Ron Rash is Burning Bright

Ron Rash is Burning Bright

I don't post about books that I've not finished. That's largely because I'd hate to talk up a book only to find that it tanks after the first one hundred pages.
I'm on page seventy-five of Burning Bright, and I can't hold back any longer. I'm about to burst over Ron Rash's collection of North Carolina stories.
Ron Rash Burning BrightThe first three of them, the ones that I have read, are set in a dim Appalachia, where light never seems to rise above a twilight glow. In spite of the book's beaming title, Rash establishes this gloomy reality right off. In the book's opening paragraph, a character can see dawn shining from the other side of a ridge, but in his holler it is still dark. We are told a simple saying that was uttered by his father...
This cove's so damn dark a man about has to break light with a crowbar.
It's a crisp expression, isn't it?
It conveys a matter-of-fact violence. Rash writes about this hard blow almost like it's a morning chore, like these people have to repeat it every day of their lives.
Even in a single sentence, you can taste Rash's secret sauce. He delivers words sparingly, but not like he's withholding them from you. He's just patient. It's like he has a bag of bread and you, the reader, are a duck. He feeds you slowly, not to watch you beg but because he's giving you time to digest your first morsel before tossing you a second.
With another writer, you might give up and walk away, but Rash isn't feeding you bland, old white bread. From the beginning, he infuses his stories with flavor, foreboding, a dark allure that moves you from page to page. Take for instance, the opening paragraph from "Dead Confederates:"
I never cared for Wesley Davidson when he was alive and seeing him beside me laid out dead didn't much change that. Knowing a man for years and feeling hardly anything in his passing might make you think poorly of me, but the hard truth is had you known Wesley you'd probably feel the same. You might do what I done--shovel dirt on him with not so much as a mumble of a prayer. Bury him under a tombstone with another man's name on it, another man's birth and dying day chipped in the marble, me and an old man all the living ever to know that was where Wesley Davidson laid in the ground.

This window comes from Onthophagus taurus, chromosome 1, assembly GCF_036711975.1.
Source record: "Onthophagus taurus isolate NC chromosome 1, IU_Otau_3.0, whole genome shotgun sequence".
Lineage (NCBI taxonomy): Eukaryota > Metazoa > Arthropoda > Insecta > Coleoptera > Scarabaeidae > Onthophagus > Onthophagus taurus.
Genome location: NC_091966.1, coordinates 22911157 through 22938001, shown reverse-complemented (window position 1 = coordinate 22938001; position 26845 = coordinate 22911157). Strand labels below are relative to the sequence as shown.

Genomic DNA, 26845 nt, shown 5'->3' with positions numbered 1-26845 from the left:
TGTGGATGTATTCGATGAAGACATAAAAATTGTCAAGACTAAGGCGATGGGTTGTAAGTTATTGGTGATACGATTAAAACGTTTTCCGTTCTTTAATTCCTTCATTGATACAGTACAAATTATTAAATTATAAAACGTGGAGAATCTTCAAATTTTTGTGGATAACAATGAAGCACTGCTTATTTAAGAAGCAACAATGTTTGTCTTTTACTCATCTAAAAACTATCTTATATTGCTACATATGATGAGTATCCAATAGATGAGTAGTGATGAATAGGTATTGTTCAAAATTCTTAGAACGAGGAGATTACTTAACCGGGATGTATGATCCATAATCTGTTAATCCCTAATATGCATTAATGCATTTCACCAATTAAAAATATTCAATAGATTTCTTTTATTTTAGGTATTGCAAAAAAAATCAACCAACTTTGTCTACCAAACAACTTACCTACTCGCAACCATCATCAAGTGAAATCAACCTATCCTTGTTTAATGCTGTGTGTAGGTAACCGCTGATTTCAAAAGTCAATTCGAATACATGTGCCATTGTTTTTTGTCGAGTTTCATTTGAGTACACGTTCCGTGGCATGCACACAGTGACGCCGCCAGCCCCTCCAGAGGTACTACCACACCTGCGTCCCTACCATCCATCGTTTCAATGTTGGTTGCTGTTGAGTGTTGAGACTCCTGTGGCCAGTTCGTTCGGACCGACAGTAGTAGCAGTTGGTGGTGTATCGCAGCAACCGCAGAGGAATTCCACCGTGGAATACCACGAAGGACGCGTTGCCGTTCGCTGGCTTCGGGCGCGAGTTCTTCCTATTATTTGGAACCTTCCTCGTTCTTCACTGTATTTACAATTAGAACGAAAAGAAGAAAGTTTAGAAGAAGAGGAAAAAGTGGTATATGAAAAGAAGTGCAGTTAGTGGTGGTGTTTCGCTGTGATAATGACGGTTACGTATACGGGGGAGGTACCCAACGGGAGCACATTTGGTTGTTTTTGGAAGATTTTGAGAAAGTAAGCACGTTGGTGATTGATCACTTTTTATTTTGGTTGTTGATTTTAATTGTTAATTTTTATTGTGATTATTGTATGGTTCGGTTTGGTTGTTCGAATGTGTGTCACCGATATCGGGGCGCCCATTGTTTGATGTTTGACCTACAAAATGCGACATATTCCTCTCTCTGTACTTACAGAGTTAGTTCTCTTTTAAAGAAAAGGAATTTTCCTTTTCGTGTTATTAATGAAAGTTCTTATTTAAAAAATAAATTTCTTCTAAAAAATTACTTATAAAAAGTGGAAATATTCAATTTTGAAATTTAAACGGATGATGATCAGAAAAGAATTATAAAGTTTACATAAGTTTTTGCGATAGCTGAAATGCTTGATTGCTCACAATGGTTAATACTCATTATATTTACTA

You know what's coming next. You're going to find out how this fellow got in this predicament. Rash doesn't try to surprise you. After this gruesome set up, he goes back to begining and lets the events unfold. Again, his writing is simple and clear, but knowing that this story ends with Wesley Davidson buried in another man's grave, how can you not keep reading?
One reader calls Rash's writing "country noir." Many others have compared him to Raymond Carver. (I'm curious who all remembers him.) In the 1960s, 70s and 80s, Carver revived interest in short stories by delivering simple, accessible gems. They were dark and clean, well written pieces about working class people. You would not be surprised to find them in Readers Digest or Best American Short Stories.
[caption id="attachment_4553" align="alignleft" width="150"] Ron Rash[/caption]
I suspect that Rash would be honored to appear in either of these publications. In his bio, he seems to be as humble as his writing. He says that his literary career was inspired by a man who could neither read nor write:
It was a warm summer evening and my grandfather, still dressed in his work clothes, was smoking a Camel cigarette as he lingered at the kitchen table after a hard day’s work. When I handed my grandfather the red and blue book (“The Cat and the Hat”) and asked him to read to me, he did not offer any excuse, not even the most obvious one. Instead, he laid the open book on the table before us, peering over my shoulder as he turned the pages with his work-and-nicotine-stained fingers, and I heard the story of a talking cat and his high, blue-striped hat.
What he had done was make up a story to fit the pictures that lay on the pages before us. Not surprisingly, I quickly realized that the story he was reading was very different from the one my mother had read from the same book.

The effectiveness of my grandfather’s performance was verified by my begging him to read “The Cat and the Hat” again the following Sunday. His story was different this time. The cat got into more trouble, and out of it less easily. At every opportunity in the following weeks, I ambushed my grandfather so I might hear what new events might occur in this cat’s ever-changing life. How could I not grow up believing words were magical? How could I not want to be a writer?
That's a hopeful start for a man who'd later build his career around illicit burials and (in the below story) meth addicts, but it worked for Rash. He not only became a writer, but a successful one to boot. His acclaimed 2008 novel "Serena"--described as a gothic tale of greed, corruption, and revenge--was named to the Publishers Weekly “Best Books of the Year” list, and it was rated No. 7 on Amazon’s list of the 100 best books of 2008.
With three collections of poetry, three short story collections, and four novels, there's no doubt about it. Ron Rash has become an Appalachian mainstay. You can see why in "Back of Beyond," a story about an aging pawn shop owner who's trade with meth addicts eventually hits home.
When you finish reading it, post a comment. Tell us what you think of the story and if you agree that Ron Rash is, in fact, burning bright.